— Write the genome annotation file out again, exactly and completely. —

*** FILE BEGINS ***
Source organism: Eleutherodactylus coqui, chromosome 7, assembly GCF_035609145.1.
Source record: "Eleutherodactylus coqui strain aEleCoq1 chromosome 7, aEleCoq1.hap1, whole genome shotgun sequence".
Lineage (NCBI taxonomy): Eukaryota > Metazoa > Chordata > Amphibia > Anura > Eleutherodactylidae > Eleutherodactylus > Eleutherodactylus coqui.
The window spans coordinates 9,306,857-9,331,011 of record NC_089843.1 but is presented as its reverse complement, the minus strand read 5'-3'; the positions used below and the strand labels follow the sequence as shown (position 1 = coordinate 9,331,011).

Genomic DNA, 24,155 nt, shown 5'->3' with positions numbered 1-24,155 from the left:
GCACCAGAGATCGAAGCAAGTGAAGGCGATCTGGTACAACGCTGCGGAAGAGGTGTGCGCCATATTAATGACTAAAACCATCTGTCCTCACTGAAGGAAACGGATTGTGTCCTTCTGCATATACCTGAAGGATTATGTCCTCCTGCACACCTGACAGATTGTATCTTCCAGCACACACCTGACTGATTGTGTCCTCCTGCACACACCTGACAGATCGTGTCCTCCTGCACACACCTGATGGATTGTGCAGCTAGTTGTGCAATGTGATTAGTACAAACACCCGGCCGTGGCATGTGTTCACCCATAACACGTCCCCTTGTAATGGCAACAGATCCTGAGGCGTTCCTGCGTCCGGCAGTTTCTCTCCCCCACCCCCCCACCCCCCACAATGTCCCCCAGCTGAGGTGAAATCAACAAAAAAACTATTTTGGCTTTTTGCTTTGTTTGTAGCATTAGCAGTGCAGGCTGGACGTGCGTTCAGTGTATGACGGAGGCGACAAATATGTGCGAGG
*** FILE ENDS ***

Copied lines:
Source organism: Eleutherodactylus coqui, chromosome 7, assembly GCF_035609145.1.
Source record: "Eleutherodactylus coqui strain aEleCoq1 chromosome 7, aEleCoq1.hap1, whole genome shotgun sequence".
Lineage (NCBI taxonomy): Eukaryota > Metazoa > Chordata > Amphibia > Anura > Eleutherodactylidae > Eleutherodactylus > Eleutherodactylus coqui.
The window spans coordinates 9,306,857-9,331,011 of record NC_089843.1 but is presented as its reverse complement, the minus strand read 5'-3'; the positions used below and the strand labels follow the sequence as shown (position 1 = coordinate 9,331,011).

Genomic DNA, 24,155 nt, shown 5'->3' with positions numbered 1-24,155 from the left:
GCACCAGAGATCGAAGCAAGTGAAGGCGATCTGGTACAACGCTGCGGAAGAGGTGTGCGCCATATTAATGACTAAAACCATCTGTCCTCACTGAAGGAAACGGATTGTGTCCTTCTGCATATACCTGAAGGATTATGTCCTCCTGCACACCTGACAGATTGTATCTTCCAGCACACACCTGACTGATTGTGTCCTCCTGCACACACCTGACAGATCGTGTCCTCCTGCACACACCTGATGGATTGTGCAGCTAGTTGTGCAATGTGATTAGTACAAACACCCGGCCGTGGCATGTGTTCACCCATAACACGTCCCCTTGTAATGGCAACAGATCCTGAGGCGTTCCTGCGTCCGGCAGTTTCTCTCCCCCACCCCCCCACCCCCCACAATGTCCCCCAGCTGAGGTGAAATCAACAAAAAAACTATTTTGGCTTTTTGCTTTGTTTGTAGCATTAGCAGTGCAGGCTGGACGTGCGTTCAGTGTATGACGGAGGCGACAAATATGTGCGAGG